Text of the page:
Summer vacation got off to a wild start last week for Randall Bradley, who returned from his last-day-of-11th-grade celebration to find a crowd of people — including local law enforcement — on his family’s street.
They mentioned that a black bear had been spotted in the neighborhood of Daleridge Road and Burgoyne Lane, so Bradley went to go check for it in his family’s backyard.
“He came back and said the bear was there,” his mother, Trisha Stites, wrote in an email. “I really did not believe him at first. I thought he was joking with me.”
She went to see for herself and, yes, there was the bear, just “poking around” in the yard.
She called over the sheriff’s personnel, alerted her family and then went out the back door (far from the bear, she stressed) to snap a few photographs.
“As more first responders showed up, [the bear] ran up a tree that angles over the house,” said Stites of the excitement on Thursday, May 31.
Fire trucks arrived with a plan to spray water at the bear, hoping to compel her to come down. But before they could, the bear — a 3-year-old female — came down on her own “quickly!”
“We all scattered,” said Stites, who said she never before had encountered a bear in LCF, where she grew up and where her parents have owned a home for 50 years. “I ran into my house. Honestly, I never looked back at where anyone else went!”
The bear wound up back in a large tree in the front yard, where firefighters sprayed her until she fell.
“The firemen, sheriffs and game wardens were amazing,” Stites said. “I was touched at the care they showed the bear, removing a bench under the tree she was in and padding a nearby trailer hitch so she would not be hurt by them if she fell.
“I will never, ever forget the sight, and thunk sound, of a bear dropping out of my tree,” added Stites, who said the bear was sedated soon after she fell. “A game warden immediately held her and started checking for broken bones as she kind of crawled forward a little bit and then rested.”
Stites reports that California Fish and Wildlife personnel patiently waited until the bear was fully sedated before they moved her, rolling her onto a tarp and carrying her to a nearby truck.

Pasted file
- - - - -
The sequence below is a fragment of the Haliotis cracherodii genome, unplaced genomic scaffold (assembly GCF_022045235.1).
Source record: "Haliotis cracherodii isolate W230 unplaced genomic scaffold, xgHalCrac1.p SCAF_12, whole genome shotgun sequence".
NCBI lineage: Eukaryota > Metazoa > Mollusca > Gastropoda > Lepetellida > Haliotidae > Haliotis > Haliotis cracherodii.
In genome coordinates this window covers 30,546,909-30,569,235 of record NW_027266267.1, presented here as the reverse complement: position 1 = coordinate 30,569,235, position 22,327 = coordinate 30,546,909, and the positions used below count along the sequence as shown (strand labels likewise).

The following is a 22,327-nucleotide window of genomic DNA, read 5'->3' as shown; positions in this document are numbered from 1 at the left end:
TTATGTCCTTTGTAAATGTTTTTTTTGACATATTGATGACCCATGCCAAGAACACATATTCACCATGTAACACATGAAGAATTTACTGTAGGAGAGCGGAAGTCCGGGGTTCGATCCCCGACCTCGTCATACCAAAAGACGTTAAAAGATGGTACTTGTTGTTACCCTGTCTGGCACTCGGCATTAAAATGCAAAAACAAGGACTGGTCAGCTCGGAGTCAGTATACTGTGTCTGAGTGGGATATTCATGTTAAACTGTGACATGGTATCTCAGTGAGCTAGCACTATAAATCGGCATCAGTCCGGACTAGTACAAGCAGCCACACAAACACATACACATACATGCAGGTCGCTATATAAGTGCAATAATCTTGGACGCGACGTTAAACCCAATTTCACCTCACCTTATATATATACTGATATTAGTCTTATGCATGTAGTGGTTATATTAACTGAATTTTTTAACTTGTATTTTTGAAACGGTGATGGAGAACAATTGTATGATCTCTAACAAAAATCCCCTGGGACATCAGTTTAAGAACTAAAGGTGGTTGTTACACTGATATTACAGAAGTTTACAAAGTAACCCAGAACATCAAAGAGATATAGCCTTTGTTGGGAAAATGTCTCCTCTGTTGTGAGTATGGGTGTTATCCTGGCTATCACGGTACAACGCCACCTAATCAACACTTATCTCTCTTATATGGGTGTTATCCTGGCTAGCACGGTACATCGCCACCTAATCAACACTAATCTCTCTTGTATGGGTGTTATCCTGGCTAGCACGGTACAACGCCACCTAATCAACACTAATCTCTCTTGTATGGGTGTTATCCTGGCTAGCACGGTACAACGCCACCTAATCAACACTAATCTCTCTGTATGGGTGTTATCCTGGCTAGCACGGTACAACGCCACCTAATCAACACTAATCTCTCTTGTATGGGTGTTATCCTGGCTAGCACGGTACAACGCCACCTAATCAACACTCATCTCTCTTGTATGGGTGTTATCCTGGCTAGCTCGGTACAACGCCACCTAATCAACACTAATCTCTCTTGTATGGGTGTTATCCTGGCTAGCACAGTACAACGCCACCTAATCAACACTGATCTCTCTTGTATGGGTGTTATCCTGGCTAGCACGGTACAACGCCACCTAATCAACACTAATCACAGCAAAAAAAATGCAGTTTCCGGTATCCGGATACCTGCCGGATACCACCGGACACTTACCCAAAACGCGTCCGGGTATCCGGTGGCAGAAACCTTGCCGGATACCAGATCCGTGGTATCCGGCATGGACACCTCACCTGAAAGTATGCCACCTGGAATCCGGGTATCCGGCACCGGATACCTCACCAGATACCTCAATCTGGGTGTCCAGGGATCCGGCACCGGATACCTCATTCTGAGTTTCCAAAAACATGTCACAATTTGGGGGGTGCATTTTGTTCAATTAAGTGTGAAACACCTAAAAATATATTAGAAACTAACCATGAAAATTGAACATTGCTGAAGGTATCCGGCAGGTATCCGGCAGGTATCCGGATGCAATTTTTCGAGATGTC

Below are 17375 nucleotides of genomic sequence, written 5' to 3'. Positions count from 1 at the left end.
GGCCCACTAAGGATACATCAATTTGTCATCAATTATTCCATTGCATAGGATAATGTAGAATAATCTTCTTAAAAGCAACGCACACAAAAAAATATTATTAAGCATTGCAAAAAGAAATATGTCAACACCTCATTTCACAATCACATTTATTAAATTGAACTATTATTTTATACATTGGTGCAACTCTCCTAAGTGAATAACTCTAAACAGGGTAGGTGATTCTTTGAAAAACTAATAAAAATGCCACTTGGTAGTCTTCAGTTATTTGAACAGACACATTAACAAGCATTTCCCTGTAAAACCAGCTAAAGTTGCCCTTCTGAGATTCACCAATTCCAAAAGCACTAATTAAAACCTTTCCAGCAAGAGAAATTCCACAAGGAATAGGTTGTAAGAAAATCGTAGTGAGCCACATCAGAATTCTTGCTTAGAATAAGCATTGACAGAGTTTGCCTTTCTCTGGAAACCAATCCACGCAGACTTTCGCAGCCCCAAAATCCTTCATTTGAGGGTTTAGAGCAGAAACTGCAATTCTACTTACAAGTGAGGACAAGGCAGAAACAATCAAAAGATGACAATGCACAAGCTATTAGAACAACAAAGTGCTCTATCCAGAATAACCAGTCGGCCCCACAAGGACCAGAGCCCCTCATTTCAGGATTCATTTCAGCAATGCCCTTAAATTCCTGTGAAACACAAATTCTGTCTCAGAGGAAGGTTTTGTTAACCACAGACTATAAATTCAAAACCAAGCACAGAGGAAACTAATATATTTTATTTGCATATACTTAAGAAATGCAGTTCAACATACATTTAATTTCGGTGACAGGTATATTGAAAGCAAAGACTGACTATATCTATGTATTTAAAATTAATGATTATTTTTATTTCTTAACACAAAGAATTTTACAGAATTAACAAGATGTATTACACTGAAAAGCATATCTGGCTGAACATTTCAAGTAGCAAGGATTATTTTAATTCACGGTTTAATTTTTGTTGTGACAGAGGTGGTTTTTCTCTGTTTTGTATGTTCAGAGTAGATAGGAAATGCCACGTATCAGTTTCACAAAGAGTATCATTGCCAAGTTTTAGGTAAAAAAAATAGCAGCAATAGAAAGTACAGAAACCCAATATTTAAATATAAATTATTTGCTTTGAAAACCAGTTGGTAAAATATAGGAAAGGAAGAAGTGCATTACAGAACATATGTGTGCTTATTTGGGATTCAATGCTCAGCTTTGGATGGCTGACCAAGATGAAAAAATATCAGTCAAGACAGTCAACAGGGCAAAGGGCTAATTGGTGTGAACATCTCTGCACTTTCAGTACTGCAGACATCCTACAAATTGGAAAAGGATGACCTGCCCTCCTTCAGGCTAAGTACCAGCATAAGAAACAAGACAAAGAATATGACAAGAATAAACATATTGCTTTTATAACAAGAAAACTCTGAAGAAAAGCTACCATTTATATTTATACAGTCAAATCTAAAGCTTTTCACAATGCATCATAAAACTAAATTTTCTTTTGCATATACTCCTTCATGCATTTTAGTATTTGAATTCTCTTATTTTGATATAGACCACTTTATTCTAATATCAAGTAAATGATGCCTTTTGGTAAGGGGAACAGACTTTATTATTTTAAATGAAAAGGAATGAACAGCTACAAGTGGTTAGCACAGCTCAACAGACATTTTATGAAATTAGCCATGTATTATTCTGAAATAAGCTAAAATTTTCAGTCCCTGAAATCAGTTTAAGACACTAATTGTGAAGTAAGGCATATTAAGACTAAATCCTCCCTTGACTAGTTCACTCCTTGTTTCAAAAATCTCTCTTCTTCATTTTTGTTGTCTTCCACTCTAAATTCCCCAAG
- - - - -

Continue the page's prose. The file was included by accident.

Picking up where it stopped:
Peter Tira, a Fish and Wildlife spokesman, confirmed that the bear was tranquilized and then taken to Angeles National Forest, where she was released.
“We helped her out with a ride, essentially,” Tira said.
He also noted that this time of year is when people most often see bears in urban settings.
“Bears have been hibernating and this is the time of year when they reawaken and are hungry and go looking for food so we’re seeing quite a lot of bear activity right now across the state,” Tira said. “They’re coming out of their slumber, being hungry, the weather is nice, and so they often end up where they’re not supposed to be, in more populated communities.
“This wasn’t a problem bear, or a nuisance bear, it was just a bear that ended up in the wrong spot.”
Tira discouraged residents from leaving anything around their homes that might attract a bear. That includes food in trash cans, remnants of past barbecued meat on a backyard grill, bird feed as well as scented products, including insect repellant, soaps, candles and sun tan lotion.
“They have a great sense of smell,” he said. “And we don’t want them to develop a fondness for trash or fast food leftovers or dog food. We don’t want them getting used to people and human garbage.”
And he said people don’t want to get comfortable with bears, either.
“Just call 911,” he said. “Don’t try to shoo a bear out of a cabin or backyard. Leave it be and call 911, and local first responders will get there.”